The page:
It’s easy to get tunnel vision when it comes to choosing a place to live. Perhaps you want a place where you can set permanent roots down. Or, maybe you prefer something like a hotel that you have absolutely no commitment to. However, the fact of the matter is that life is rarely so black and white.
There are a variety of situations that may leave even the savviest professional not sure where they should stay, and these can include the following:
Corporate housing was created to be a solution to these problems. While used mainly by businesses to provide fully furnished places for extended business stays, the concept has grown to include a number of other different types of renters, including students, families, and vacationers looking for short-term housing versus hotels. However, there are a few flaws in the concept that may make it necessary to seek out alternatives.
As a start, when it comes to corporate housing companies, you need to make sure that you don’t fall into the same issue that you would with a bad landlord. For example, is there a clear chain of command for you to reach out to when it comes to trouble with your accommodations? What about if you have a complaint and think it is being ignored?
One major issue with corporate housing that your company provides is that you may be a bit reluctant to raise issues because it is technically related to your workplace. In addition, if you are relocating temporarily as a part of your job, you may have a lack of connections in your area to lean on if trouble pops up.
Also, with corporate housing, be sure that you have a full understanding of what you will be responsible for. A lot of this is on you as a renter to ask. For example, will your property be fully furnished? Are there any additional packages you can opt for in terms of furniture or supplies? In addition, a good corporate housing company may have city guides, so make sure you ask.
If you’re not happy with the housing options you find, there are other options on the table. However, there’s no guarantee that these are perfect for you either. Here are some of the alternatives.
Financially, staying in a hotel for the long-term is extremely costly. So, unless you can work out a lower rate, it won’t be feasible. However, if you are only staying for a few weeks, you may give it some consideration.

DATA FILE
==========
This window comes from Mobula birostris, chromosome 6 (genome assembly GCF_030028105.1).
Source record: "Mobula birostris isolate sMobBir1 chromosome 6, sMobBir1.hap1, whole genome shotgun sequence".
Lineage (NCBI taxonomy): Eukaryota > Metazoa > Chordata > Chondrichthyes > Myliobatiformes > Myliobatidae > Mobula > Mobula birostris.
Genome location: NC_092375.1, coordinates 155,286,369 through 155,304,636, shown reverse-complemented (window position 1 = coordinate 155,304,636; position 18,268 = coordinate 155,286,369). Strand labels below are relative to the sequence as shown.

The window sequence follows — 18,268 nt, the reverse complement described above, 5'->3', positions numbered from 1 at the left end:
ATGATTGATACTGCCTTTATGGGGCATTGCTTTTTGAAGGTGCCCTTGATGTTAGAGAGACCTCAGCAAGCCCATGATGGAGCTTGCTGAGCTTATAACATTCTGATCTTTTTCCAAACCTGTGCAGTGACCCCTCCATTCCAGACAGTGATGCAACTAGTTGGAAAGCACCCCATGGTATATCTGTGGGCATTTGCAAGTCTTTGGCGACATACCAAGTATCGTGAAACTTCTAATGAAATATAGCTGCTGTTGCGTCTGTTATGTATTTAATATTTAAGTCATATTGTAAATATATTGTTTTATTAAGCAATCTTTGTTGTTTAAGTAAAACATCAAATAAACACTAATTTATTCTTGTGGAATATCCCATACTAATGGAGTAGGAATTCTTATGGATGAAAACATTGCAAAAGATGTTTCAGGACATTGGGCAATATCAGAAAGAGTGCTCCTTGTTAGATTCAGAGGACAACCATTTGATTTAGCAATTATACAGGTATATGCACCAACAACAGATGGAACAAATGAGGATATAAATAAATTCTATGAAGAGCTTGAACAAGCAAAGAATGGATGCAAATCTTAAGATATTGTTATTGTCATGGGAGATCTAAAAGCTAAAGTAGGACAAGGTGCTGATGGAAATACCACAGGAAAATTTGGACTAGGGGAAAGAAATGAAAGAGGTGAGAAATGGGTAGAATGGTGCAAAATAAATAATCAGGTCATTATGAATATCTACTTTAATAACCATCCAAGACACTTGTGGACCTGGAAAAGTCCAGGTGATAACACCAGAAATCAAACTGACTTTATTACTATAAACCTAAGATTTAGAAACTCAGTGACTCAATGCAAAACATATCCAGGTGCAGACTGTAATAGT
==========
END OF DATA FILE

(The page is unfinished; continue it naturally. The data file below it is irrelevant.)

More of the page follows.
However, there are still issues. Perhaps the biggest thing is that hotels aren’t really geared for living in over an extended period of time. They are really just a place to rest when you’re in town for a specific activity. From the noise of vacationers in the other rooms to housekeeping popping in at inopportune times, it’s difficult for the business traveler to be their most productive in a hotel.
Airbnb is more similar to having a formal place to stay than a hotel, but this is primarily geared towards tourists and travelers looking for budget accommodations. It’s not a good fit for the average business traveler who needs a home for an extended period of time.
This means that it may be difficult to reach out to the property owner for questions or services that you may need. In addition, Airbnb properties can run the gamut in terms of location and quality. You will need to spend a lot of time and due diligence to make sure the property matches your needs, especially if you are planning a stay of a month or more.
While this is a feasible option, there’s little guarantee that you will have family:
One final alternative, and perhaps the most effective, is for extended business travelers or relocating professionals to pursue accommodations with Blueground. Blueground operates all its properties end-to-end, meaning that you will book, be welcomed, and have requests dealt with by the same team.
However, you also get all the benefits of corporate housing, like far greater value compared to hotel rooms. As well as properties close to the hearts of major international cities like New York, Dubai, San Francisco, and Istanbul.
Some other notable advantages Blueground has over corporate housing include:
The Blueground team also works with HR coordinators and relocation experts in situations where the company is covering the bill.